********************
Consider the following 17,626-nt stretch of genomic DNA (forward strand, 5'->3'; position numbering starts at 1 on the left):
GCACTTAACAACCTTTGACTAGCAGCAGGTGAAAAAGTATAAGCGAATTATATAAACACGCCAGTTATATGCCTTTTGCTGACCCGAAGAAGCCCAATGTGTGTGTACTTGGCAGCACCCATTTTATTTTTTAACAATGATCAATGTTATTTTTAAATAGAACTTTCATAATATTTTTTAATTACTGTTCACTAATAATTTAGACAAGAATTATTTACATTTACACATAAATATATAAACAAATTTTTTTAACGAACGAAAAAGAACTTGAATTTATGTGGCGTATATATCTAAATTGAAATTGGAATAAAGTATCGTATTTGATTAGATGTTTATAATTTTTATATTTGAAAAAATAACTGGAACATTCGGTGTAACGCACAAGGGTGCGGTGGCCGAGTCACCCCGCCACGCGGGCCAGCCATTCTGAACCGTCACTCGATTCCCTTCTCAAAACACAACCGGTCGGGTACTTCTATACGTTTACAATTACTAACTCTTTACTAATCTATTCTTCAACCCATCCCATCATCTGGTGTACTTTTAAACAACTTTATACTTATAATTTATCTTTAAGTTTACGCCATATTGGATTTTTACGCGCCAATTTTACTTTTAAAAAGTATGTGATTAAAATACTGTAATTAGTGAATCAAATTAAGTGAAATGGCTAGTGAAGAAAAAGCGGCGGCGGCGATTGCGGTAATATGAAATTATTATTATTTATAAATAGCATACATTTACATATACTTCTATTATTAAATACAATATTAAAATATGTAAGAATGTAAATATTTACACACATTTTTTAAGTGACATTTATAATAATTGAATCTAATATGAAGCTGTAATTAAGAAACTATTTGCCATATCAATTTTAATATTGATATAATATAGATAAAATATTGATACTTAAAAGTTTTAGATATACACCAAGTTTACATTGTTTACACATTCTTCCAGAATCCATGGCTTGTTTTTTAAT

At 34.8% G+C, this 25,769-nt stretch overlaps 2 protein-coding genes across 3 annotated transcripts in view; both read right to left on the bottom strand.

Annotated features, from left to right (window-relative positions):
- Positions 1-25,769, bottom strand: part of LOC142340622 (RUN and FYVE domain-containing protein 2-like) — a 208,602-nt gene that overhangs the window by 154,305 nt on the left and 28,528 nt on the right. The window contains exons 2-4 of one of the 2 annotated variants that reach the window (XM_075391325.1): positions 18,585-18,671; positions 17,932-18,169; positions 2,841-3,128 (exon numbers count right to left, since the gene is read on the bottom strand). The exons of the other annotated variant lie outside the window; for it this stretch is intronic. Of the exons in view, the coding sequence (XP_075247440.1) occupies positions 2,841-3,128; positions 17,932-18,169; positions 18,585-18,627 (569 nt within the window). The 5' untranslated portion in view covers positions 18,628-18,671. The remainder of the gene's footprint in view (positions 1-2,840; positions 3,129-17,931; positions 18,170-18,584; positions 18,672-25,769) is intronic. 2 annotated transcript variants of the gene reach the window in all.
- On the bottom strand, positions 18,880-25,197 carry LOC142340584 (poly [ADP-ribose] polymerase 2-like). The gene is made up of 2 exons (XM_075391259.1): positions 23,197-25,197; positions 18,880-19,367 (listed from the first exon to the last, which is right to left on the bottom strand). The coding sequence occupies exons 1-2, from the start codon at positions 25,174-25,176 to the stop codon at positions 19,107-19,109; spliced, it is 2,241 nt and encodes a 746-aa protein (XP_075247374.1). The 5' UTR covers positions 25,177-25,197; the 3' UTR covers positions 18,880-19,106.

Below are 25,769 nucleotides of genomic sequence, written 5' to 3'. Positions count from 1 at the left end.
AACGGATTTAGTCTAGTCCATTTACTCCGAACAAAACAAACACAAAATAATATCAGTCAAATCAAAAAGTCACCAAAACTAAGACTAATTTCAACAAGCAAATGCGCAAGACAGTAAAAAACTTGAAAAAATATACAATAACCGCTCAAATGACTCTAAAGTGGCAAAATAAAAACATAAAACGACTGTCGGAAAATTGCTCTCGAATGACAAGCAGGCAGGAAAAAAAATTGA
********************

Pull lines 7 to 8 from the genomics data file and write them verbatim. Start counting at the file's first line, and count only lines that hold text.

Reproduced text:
Below are 25,769 nucleotides of genomic sequence, written 5' to 3'. Positions count from 1 at the left end.
AACGGATTTAGTCTAGTCCATTTACTCCGAACAAAACAAACACAAAATAATATCAGTCAAATCAAAAAGTCACCAAAACTAAGACTAATTTCAACAAGCAAATGCGCAAGACAGTAAAAAACTTGAAAAAATATACAATAACCGCTCAAATGACTCTAAAGTGGCAAAATAAAAACATAAAACGACTGTCGGAAAATTGCTCTCGAATGACAAGCAGGCAGGAAAAAAAATTGA